Create your own personalised starter project with dependencies, folder structure and compiling, working code
Nothing beats code that 'just works'
Give me something that works out of the box so I can start playing with it as soon as possible. Don't force me to wonder:
- Which project type do I need to create?
- What should the folder structure of the project be?
- Does this file need to be on the classpath or just the filesystem?
And the classic: Where exactly do I put this block of text you've just shown me so that I can see the thing you're explaining to me?
Developers need working code that runs, not context-free snippets of text.
With concrete working examples that run, you can experiment and play with the code to get real objective feedback.
And with feedback you can learn.
- How does this function work? Try it and see.
- What does this framework do? Try it and see.
- What happens when I do ... ? Try it and see.
Try it and see ... don't read about it.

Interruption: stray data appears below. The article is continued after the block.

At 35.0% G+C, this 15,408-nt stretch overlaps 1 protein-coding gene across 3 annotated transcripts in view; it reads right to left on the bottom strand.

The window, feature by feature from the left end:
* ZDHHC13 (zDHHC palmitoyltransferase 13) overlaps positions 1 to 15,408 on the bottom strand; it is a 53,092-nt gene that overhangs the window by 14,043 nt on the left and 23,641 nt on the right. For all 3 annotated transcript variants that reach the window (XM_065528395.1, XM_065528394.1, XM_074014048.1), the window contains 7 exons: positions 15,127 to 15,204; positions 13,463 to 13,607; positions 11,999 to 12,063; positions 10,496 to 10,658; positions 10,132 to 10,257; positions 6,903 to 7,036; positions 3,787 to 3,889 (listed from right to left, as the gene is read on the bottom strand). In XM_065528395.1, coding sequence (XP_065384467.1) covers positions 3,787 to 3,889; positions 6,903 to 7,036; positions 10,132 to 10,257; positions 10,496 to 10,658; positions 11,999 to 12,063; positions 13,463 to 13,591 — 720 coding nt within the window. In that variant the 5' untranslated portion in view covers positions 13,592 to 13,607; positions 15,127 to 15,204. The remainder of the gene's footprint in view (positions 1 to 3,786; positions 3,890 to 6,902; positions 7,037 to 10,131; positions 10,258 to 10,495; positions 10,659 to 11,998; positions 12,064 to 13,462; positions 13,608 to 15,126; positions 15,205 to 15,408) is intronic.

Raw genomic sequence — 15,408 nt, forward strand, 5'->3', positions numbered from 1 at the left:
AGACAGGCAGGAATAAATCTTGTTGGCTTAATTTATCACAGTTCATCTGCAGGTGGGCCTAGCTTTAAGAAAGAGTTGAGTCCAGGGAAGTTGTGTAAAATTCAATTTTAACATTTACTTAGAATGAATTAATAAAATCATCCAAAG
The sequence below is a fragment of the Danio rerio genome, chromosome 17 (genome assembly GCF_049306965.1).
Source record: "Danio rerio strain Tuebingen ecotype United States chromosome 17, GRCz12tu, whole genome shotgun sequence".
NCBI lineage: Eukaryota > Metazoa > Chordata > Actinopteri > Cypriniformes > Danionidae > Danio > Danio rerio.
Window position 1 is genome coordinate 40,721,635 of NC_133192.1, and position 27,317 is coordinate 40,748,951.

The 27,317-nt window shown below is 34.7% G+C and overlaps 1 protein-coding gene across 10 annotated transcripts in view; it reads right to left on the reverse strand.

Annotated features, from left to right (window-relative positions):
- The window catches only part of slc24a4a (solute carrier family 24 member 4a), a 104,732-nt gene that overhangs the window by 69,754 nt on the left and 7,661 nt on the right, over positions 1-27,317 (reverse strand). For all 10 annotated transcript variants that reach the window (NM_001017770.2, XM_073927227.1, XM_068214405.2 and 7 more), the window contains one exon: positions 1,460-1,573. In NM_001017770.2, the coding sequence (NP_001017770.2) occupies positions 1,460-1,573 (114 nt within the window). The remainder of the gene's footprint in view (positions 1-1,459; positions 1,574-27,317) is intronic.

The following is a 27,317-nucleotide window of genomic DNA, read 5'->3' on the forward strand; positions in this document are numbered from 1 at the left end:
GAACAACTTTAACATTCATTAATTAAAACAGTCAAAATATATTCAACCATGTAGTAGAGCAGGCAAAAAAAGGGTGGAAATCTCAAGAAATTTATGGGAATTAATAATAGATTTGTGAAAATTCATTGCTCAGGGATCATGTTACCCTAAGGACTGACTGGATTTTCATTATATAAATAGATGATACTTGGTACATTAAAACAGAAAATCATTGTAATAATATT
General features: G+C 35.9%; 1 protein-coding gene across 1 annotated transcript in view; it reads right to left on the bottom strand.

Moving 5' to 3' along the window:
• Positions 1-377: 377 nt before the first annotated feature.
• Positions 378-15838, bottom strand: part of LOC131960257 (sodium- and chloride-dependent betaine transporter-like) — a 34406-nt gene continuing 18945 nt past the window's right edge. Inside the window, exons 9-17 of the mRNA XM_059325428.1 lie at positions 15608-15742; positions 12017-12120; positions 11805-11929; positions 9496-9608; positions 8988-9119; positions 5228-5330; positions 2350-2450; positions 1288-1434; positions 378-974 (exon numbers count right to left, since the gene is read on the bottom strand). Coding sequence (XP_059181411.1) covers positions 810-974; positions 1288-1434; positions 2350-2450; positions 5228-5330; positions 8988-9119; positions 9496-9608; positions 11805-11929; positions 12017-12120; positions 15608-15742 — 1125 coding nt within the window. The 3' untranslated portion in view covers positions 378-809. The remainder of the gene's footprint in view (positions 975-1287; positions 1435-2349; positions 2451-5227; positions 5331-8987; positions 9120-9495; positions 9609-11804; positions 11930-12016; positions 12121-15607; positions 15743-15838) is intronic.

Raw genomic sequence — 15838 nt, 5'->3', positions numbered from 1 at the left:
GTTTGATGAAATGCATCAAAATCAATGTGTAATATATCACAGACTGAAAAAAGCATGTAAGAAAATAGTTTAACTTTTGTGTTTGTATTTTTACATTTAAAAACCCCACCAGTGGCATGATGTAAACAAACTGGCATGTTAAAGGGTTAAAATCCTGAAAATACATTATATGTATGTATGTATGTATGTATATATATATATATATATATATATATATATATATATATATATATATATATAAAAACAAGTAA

For Java software development today, this usually means having a complete project setup and running in your IDE with all the required dependencies.
So, to get to where I can 'try it and see', I keep a little starter project ready in source control.
There are many ways to set up a project to start writing tests in Java (I'm a huge TDD fan).
Here's just one of them.
What is it?
A git repo with:
- working test and production boiler-plate code that demonstrates how to use JUnit and Hamcrest.
- my recommended folder and package structure
- gradle wrapper and build script to manage dependencies and generate IDE specific project files (useful when pairing with someone who uses a different IDE)
Just clone it and go.
$ git clone email@example.com:michaeldeluna/tdd-starter-kit.git Cloning into 'tdd-starter-kit'... remote: Counting objects: 25, done. remote: Total 25 (delta 0), reused 0 (delta 0) Receiving objects: 100% (25/25), 49.38 KiB | 32.00 KiB/s, done. Checking connectivity... done. $ cd tdd-starter-kit $ ./gradlew idea :ideaModule :ideaProject :ideaWorkspace :idea BUILD SUCCESSFUL Total time: 4.615 secs $ open tdd-starter-kit.ipr $
Do you always use the same set of frameworks or have a preferred project structure that you have to repeatedly construct by hand each time you start a new project or simply want to try something out?
Why not build your own custom project and check it into source control?